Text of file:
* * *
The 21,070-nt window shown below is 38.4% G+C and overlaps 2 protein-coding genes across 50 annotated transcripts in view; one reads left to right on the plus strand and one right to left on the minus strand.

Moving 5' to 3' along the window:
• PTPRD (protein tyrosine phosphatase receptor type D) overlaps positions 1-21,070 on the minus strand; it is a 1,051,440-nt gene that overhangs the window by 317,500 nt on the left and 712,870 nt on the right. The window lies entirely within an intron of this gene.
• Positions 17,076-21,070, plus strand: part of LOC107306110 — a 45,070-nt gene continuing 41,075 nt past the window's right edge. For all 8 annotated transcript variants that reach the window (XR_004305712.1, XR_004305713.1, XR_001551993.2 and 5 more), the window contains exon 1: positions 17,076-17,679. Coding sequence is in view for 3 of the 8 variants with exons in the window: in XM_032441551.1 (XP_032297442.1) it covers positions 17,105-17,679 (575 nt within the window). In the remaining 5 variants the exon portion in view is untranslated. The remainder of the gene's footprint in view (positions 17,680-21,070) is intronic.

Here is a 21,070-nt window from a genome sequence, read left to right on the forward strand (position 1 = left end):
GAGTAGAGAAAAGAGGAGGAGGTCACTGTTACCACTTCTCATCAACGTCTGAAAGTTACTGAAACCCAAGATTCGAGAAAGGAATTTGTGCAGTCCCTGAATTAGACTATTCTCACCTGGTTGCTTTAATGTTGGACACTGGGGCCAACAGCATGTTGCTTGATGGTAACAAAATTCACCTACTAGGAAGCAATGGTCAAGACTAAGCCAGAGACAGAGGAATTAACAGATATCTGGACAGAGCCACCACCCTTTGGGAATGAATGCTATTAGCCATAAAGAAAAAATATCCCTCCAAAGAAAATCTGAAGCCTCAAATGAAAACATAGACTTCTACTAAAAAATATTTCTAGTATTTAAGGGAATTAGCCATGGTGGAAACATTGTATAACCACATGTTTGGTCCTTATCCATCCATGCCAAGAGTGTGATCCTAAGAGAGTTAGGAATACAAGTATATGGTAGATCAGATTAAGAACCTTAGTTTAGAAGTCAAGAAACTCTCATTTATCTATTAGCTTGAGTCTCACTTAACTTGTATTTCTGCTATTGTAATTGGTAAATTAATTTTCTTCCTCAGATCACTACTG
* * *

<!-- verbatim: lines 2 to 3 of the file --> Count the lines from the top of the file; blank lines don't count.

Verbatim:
Moving 5' to 3' along the window:
• PTPRD (protein tyrosine phosphatase receptor type D) overlaps positions 1-21,070 on the minus strand; it is a 1,051,440-nt gene that overhangs the window by 317,500 nt on the left and 712,870 nt on the right. The window lies entirely within an intron of this gene.